A news release was issued last Thursday that I flat out missed, which was unfortunate (though I’m glad I eventually found out about it). A study (submitted to Geophysical Research Letters for publication) was conducted by climate scientists at the National Center for Atmospheric Research (NCAR) in Boulder, CO, Climate Central in Princeton, NJ, the Weather Channel, and the National Climate Data Center in Asheville, NC. They examined trends in record high temperatures and record low temperatures over the past 6 decades, through 2006. What they found isn’t terribly surprising: the ratio of record highs to record lows became unbalanced in the 2000s. There were twice as many record highs as record lows across the continental United States. That’s an increase from 1.36:1 for the 1990s and 1.14:1 for the 1980s. Climate change is affecting us today. Not tomorrow, not later this century. Today.
With retrospective data results in hand, they ran climate models with different greenhouse gas emissions scenarios and through the 21st century to see how the trend developed. They used an A1B emission scenario, which is a slightly above average emissions and warming scenario type that was tested in the IPCC’s 4AR. Here is a graph (source) that puts the A1B scenario in context with other scenarios and 20th century surface warming:
The left part of the graph shows model averages as thick lines and the +/-1 standard deviation from that mean for 3 scenarios. The right part of the graph (with the vertical bars) shows the best estimate as a solid line and the likely range assessed for six scenarios. The A2 and A1F1 scenarios are the really scary ones. I’ll take this opportunity to again point out that our current emissions (per real-world observations) trend is matching these scenarios. Keep in mind that this means we’re well on our way to exceed the A1B model results unless we take concerted action within the next couple of years.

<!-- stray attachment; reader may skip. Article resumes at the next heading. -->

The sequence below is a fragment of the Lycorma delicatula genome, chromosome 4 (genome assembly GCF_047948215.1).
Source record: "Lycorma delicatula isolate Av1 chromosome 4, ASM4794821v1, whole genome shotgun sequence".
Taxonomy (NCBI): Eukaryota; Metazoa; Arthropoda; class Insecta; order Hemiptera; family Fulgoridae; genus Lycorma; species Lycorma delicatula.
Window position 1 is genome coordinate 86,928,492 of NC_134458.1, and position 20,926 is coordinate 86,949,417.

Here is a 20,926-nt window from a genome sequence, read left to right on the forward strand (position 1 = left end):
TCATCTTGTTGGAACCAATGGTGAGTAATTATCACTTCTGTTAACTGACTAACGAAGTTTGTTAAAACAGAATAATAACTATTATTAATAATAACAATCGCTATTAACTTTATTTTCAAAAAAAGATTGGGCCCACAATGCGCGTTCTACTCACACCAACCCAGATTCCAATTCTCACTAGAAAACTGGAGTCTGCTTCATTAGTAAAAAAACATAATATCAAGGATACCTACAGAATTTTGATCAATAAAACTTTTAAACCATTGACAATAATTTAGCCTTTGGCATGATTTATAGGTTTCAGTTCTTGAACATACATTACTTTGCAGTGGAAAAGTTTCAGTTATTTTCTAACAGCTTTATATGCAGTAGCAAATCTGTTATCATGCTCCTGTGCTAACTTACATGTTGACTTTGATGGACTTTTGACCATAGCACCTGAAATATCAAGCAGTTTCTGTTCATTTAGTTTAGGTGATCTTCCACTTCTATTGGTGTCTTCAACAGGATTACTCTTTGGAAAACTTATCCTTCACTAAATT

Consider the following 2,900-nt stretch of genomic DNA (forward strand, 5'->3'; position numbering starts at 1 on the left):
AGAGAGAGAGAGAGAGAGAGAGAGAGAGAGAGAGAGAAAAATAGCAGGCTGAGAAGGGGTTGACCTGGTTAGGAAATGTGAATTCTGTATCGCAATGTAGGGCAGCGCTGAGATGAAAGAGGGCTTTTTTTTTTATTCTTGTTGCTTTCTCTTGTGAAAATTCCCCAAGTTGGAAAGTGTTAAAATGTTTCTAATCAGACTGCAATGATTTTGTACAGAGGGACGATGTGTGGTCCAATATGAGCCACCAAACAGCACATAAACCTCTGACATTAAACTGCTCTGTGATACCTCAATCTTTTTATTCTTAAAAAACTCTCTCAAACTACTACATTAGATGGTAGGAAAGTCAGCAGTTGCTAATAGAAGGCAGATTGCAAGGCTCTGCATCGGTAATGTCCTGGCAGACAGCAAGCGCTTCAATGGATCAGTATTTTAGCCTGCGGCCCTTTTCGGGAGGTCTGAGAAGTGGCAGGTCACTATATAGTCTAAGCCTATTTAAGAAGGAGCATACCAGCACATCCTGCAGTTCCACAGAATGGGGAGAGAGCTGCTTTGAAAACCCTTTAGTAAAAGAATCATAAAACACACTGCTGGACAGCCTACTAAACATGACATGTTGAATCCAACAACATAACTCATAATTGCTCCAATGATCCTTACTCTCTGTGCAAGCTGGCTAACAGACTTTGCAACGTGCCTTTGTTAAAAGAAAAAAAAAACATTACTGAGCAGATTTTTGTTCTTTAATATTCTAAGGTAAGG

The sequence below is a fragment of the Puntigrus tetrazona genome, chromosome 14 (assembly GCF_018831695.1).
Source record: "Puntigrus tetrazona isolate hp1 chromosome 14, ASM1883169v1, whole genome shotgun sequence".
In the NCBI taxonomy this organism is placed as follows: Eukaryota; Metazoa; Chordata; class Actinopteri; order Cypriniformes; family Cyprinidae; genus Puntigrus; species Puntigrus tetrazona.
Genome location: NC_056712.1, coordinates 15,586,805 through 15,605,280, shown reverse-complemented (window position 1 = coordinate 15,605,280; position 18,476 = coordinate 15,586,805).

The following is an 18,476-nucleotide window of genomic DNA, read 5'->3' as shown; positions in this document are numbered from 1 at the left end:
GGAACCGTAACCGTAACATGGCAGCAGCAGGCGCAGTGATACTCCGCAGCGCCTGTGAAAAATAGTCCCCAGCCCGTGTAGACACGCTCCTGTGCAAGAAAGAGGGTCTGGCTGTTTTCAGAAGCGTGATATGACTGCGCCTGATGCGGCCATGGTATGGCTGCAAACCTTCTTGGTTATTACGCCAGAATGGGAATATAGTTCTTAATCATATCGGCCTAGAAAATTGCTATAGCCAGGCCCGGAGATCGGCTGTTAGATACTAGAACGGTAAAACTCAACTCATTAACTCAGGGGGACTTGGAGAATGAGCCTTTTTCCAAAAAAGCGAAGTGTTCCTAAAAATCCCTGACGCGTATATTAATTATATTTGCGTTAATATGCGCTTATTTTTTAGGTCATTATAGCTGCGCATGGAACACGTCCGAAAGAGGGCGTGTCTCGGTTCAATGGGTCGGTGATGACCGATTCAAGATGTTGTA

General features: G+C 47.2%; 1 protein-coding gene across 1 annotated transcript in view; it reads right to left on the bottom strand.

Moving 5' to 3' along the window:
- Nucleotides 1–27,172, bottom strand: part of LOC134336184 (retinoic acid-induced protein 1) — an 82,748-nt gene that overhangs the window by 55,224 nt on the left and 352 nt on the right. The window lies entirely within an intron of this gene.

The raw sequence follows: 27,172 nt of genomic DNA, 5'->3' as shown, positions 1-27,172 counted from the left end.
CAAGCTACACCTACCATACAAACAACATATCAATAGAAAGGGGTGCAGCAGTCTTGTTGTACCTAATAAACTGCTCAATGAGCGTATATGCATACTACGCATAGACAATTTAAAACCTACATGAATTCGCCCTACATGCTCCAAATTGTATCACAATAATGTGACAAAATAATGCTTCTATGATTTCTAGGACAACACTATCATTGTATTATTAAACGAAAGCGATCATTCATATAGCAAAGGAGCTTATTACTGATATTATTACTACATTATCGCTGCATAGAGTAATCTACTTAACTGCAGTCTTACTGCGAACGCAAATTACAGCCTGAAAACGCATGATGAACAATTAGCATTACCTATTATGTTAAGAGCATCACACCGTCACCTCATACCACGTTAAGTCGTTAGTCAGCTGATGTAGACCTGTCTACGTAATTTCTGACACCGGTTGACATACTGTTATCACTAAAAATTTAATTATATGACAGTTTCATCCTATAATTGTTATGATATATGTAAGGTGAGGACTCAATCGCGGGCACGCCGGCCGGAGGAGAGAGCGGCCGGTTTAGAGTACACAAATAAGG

By 2050, the ratio of record high temperature records to low temperature records over the continental U.S. grows from 2:1 to 20:1. By 2100, the ratio grows to 50:1. In the context of climate change, this means far fewer record lows are likely to be observed under a mid-range warming scenario. Nightly lows across the country will steadily get warmer and warmer. These results are more optimistic in nature, but still in general agreement with recent findings that temperatures across the internal U.S. could reach 15°F to 18°F. I think it’s easy to conclude that the 20:1 and 50:1 ratios are generous estimates.
The A1B scenario underestimates a number of processes and it is widely acknowledged that it ignores some important other processes (i.e. ice-related) due to lack of physical understanding. Research is being conducted on those processes to draw them into the fold. Indeed, modeling centers are already running simulations that will be used for the IPCC 5th Assessment Report a few years from now. Some of the weaknesses in the 4AR will be lessened, others will remain.
But the trend found through the end of the 20th century and the very beginning of the 21st will undoubtedly continue for some time, even if we take action soon. Warming has continued this decade, contrary to what the deniers would have you believe.
Cross-posted at SquareState.